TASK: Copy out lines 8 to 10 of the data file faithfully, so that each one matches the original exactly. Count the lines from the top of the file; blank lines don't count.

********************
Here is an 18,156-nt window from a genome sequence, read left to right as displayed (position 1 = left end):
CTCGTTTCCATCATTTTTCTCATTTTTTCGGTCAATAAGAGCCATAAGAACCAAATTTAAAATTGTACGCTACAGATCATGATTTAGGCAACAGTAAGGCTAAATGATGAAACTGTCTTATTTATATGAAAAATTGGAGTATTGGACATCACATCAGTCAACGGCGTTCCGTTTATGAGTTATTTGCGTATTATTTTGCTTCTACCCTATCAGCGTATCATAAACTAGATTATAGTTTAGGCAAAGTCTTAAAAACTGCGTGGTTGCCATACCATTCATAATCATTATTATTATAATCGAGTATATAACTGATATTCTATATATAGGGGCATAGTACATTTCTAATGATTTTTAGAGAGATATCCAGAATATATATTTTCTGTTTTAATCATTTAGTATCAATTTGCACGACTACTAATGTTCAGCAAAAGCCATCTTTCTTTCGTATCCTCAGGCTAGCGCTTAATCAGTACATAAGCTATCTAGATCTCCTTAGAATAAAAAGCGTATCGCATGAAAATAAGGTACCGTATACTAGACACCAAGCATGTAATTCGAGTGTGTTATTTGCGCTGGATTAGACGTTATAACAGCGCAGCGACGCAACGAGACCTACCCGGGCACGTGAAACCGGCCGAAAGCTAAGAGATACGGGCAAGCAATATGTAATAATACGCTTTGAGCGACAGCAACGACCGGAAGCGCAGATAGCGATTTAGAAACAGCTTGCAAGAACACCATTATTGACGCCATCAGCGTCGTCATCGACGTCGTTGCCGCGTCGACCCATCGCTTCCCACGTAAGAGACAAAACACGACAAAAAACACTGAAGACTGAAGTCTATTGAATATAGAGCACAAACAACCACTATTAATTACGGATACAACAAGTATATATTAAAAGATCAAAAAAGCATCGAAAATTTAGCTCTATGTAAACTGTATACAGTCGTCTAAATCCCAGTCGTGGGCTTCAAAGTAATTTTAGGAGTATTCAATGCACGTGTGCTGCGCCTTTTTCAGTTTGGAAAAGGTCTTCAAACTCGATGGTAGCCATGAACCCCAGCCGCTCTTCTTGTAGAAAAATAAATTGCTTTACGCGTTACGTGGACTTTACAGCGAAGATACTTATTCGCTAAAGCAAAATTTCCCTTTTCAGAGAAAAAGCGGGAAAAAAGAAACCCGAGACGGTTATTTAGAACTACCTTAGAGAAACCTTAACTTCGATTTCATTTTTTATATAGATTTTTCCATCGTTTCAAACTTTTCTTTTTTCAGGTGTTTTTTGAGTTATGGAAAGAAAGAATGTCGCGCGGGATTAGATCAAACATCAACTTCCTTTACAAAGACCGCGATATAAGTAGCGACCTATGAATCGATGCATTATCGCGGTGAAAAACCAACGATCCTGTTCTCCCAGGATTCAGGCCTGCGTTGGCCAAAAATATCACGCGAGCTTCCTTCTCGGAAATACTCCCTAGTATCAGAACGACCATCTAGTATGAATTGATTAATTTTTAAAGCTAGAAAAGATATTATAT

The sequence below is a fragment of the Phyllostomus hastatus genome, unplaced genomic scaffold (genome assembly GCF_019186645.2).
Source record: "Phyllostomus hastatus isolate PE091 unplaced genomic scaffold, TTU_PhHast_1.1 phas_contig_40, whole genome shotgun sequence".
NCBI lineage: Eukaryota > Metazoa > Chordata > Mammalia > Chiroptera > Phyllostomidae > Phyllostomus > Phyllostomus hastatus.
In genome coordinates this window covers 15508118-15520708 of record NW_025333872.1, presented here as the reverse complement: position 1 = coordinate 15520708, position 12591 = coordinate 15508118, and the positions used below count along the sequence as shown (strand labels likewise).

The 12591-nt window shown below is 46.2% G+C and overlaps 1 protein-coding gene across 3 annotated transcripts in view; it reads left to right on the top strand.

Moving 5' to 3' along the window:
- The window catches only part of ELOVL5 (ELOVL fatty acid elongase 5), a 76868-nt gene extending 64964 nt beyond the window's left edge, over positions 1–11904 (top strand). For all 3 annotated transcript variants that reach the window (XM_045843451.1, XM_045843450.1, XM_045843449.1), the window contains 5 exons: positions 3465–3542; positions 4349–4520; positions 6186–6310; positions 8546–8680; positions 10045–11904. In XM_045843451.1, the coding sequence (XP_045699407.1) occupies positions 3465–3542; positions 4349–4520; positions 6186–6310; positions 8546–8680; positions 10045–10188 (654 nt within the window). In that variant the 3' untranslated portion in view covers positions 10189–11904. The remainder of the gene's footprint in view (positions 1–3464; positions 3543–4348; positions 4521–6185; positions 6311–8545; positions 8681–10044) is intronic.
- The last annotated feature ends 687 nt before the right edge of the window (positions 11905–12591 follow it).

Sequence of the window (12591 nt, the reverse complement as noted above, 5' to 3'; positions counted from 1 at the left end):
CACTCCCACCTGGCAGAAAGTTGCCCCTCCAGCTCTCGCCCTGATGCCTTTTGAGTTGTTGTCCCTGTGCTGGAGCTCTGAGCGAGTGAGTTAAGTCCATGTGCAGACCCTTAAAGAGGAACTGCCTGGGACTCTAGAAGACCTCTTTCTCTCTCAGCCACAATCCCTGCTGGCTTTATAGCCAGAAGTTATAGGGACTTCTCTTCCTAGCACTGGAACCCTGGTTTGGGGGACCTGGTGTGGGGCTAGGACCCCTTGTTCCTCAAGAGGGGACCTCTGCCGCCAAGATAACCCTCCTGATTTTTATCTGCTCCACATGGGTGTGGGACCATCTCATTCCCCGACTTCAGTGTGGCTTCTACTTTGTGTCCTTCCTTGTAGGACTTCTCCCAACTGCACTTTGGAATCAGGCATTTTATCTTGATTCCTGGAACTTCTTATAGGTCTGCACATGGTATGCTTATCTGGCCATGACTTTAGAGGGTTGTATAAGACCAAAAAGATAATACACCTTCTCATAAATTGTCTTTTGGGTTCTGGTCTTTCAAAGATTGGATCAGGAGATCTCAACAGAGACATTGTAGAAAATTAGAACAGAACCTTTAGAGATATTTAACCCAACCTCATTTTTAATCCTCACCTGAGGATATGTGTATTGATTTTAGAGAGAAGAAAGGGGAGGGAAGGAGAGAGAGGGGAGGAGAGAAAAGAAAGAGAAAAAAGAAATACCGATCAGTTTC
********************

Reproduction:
Moving 5' to 3' along the window:
- The window catches only part of ELOVL5 (ELOVL fatty acid elongase 5), a 76868-nt gene extending 64964 nt beyond the window's left edge, over positions 1–11904 (top strand). For all 3 annotated transcript variants that reach the window (XM_045843451.1, XM_045843450.1, XM_045843449.1), the window contains 5 exons: positions 3465–3542; positions 4349–4520; positions 6186–6310; positions 8546–8680; positions 10045–11904. In XM_045843451.1, the coding sequence (XP_045699407.1) occupies positions 3465–3542; positions 4349–4520; positions 6186–6310; positions 8546–8680; positions 10045–10188 (654 nt within the window). In that variant the 3' untranslated portion in view covers positions 10189–11904. The remainder of the gene's footprint in view (positions 1–3464; positions 3543–4348; positions 4521–6185; positions 6311–8545; positions 8681–10044) is intronic.
- The last annotated feature ends 687 nt before the right edge of the window (positions 11905–12591 follow it).